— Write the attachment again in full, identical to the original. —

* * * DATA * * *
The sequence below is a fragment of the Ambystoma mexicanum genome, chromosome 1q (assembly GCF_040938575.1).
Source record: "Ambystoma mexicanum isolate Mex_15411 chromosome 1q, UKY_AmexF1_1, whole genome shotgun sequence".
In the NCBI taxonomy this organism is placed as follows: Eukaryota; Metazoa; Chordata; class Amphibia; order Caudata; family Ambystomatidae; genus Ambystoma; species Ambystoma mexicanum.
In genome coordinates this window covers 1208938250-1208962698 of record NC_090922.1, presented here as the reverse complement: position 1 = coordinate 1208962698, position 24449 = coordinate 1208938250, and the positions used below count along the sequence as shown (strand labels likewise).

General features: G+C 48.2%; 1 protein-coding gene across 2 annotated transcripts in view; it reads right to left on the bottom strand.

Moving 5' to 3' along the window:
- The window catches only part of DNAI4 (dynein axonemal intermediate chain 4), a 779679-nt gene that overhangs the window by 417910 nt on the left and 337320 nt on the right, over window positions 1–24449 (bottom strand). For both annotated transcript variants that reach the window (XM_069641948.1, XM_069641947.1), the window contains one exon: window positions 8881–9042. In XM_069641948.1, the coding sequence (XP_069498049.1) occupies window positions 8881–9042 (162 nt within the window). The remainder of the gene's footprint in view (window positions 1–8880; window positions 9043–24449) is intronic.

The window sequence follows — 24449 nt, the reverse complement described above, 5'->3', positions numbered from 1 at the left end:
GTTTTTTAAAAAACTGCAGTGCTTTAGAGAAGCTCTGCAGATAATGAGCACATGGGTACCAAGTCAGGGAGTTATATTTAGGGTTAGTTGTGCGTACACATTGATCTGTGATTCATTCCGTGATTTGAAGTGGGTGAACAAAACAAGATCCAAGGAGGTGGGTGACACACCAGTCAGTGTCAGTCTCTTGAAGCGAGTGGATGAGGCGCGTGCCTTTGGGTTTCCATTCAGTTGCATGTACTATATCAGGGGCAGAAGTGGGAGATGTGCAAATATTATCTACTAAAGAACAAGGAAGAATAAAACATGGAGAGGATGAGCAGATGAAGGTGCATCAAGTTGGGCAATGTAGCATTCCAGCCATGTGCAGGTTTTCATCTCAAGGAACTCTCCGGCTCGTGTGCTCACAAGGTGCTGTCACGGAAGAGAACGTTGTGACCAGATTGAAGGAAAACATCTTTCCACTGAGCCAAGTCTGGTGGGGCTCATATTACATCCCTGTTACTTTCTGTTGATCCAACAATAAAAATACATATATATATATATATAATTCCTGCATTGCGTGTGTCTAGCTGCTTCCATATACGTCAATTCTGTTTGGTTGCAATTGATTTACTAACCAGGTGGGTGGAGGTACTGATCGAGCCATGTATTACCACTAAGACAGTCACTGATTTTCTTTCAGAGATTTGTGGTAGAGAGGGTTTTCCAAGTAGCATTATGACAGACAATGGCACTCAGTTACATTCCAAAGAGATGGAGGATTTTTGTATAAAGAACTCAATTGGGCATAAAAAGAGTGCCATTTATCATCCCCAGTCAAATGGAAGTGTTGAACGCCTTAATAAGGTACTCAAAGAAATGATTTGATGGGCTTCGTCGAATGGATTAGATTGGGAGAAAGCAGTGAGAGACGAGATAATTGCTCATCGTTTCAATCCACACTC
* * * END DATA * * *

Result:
The sequence below is a fragment of the Ambystoma mexicanum genome, chromosome 1q (assembly GCF_040938575.1).
Source record: "Ambystoma mexicanum isolate Mex_15411 chromosome 1q, UKY_AmexF1_1, whole genome shotgun sequence".
In the NCBI taxonomy this organism is placed as follows: Eukaryota; Metazoa; Chordata; class Amphibia; order Caudata; family Ambystomatidae; genus Ambystoma; species Ambystoma mexicanum.
In genome coordinates this window covers 1208938250-1208962698 of record NC_090922.1, presented here as the reverse complement: position 1 = coordinate 1208962698, position 24449 = coordinate 1208938250, and the positions used below count along the sequence as shown (strand labels likewise).

General features: G+C 48.2%; 1 protein-coding gene across 2 annotated transcripts in view; it reads right to left on the bottom strand.

Moving 5' to 3' along the window:
- The window catches only part of DNAI4 (dynein axonemal intermediate chain 4), a 779679-nt gene that overhangs the window by 417910 nt on the left and 337320 nt on the right, over window positions 1–24449 (bottom strand). For both annotated transcript variants that reach the window (XM_069641948.1, XM_069641947.1), the window contains one exon: window positions 8881–9042. In XM_069641948.1, the coding sequence (XP_069498049.1) occupies window positions 8881–9042 (162 nt within the window). The remainder of the gene's footprint in view (window positions 1–8880; window positions 9043–24449) is intronic.

The window sequence follows — 24449 nt, the reverse complement described above, 5'->3', positions numbered from 1 at the left end:
GTTTTTTAAAAAACTGCAGTGCTTTAGAGAAGCTCTGCAGATAATGAGCACATGGGTACCAAGTCAGGGAGTTATATTTAGGGTTAGTTGTGCGTACACATTGATCTGTGATTCATTCCGTGATTTGAAGTGGGTGAACAAAACAAGATCCAAGGAGGTGGGTGACACACCAGTCAGTGTCAGTCTCTTGAAGCGAGTGGATGAGGCGCGTGCCTTTGGGTTTCCATTCAGTTGCATGTACTATATCAGGGGCAGAAGTGGGAGATGTGCAAATATTATCTACTAAAGAACAAGGAAGAATAAAACATGGAGAGGATGAGCAGATGAAGGTGCATCAAGTTGGGCAATGTAGCATTCCAGCCATGTGCAGGTTTTCATCTCAAGGAACTCTCCGGCTCGTGTGCTCACAAGGTGCTGTCACGGAAGAGAACGTTGTGACCAGATTGAAGGAAAACATCTTTCCACTGAGCCAAGTCTGGTGGGGCTCATATTACATCCCTGTTACTTTCTGTTGATCCAACAATAAAAATACATATATATATATATATAATTCCTGCATTGCGTGTGTCTAGCTGCTTCCATATACGTCAATTCTGTTTGGTTGCAATTGATTTACTAACCAGGTGGGTGGAGGTACTGATCGAGCCATGTATTACCACTAAGACAGTCACTGATTTTCTTTCAGAGATTTGTGGTAGAGAGGGTTTTCCAAGTAGCATTATGACAGACAATGGCACTCAGTTACATTCCAAAGAGATGGAGGATTTTTGTATAAAGAACTCAATTGGGCATAAAAAGAGTGCCATTTATCATCCCCAGTCAAATGGAAGTGTTGAACGCCTTAATAAGGTACTCAAAGAAATGATTTGATGGGCTTCGTCGAATGGATTAGATTGGGAGAAAGCAGTGAGAGACGAGATAATTGCTCATCGTTTCAATCCACACTC